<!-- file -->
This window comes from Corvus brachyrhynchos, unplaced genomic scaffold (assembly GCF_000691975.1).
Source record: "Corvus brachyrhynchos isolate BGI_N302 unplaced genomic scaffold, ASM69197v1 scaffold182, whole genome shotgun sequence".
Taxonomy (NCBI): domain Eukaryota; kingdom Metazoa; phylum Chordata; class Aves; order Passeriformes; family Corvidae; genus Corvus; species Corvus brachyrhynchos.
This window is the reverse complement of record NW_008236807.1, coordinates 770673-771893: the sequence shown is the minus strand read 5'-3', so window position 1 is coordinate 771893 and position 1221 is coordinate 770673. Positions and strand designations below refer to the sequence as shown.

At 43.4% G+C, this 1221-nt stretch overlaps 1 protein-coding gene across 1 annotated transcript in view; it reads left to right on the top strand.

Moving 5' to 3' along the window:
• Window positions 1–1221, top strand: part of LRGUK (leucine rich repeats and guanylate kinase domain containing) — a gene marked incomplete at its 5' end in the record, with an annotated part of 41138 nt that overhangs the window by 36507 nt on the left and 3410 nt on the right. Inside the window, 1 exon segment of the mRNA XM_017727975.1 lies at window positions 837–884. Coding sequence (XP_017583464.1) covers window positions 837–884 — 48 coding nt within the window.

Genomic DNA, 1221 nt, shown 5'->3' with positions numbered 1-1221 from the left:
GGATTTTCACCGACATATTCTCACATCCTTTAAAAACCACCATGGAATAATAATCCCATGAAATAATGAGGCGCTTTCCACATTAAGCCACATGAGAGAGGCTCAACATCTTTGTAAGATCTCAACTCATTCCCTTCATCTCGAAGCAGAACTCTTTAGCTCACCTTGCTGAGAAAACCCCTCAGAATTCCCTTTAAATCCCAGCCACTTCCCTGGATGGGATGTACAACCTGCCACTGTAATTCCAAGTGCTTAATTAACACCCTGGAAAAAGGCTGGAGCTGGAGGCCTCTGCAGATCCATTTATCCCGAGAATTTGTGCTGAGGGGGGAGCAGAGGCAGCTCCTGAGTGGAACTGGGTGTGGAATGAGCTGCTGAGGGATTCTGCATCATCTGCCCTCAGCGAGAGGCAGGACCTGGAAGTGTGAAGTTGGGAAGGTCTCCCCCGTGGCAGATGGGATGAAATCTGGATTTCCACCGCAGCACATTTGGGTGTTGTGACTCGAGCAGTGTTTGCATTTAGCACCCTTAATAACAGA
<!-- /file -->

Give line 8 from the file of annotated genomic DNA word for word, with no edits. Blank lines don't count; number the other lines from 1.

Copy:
Genomic DNA, 1221 nt, shown 5'->3' with positions numbered 1-1221 from the left: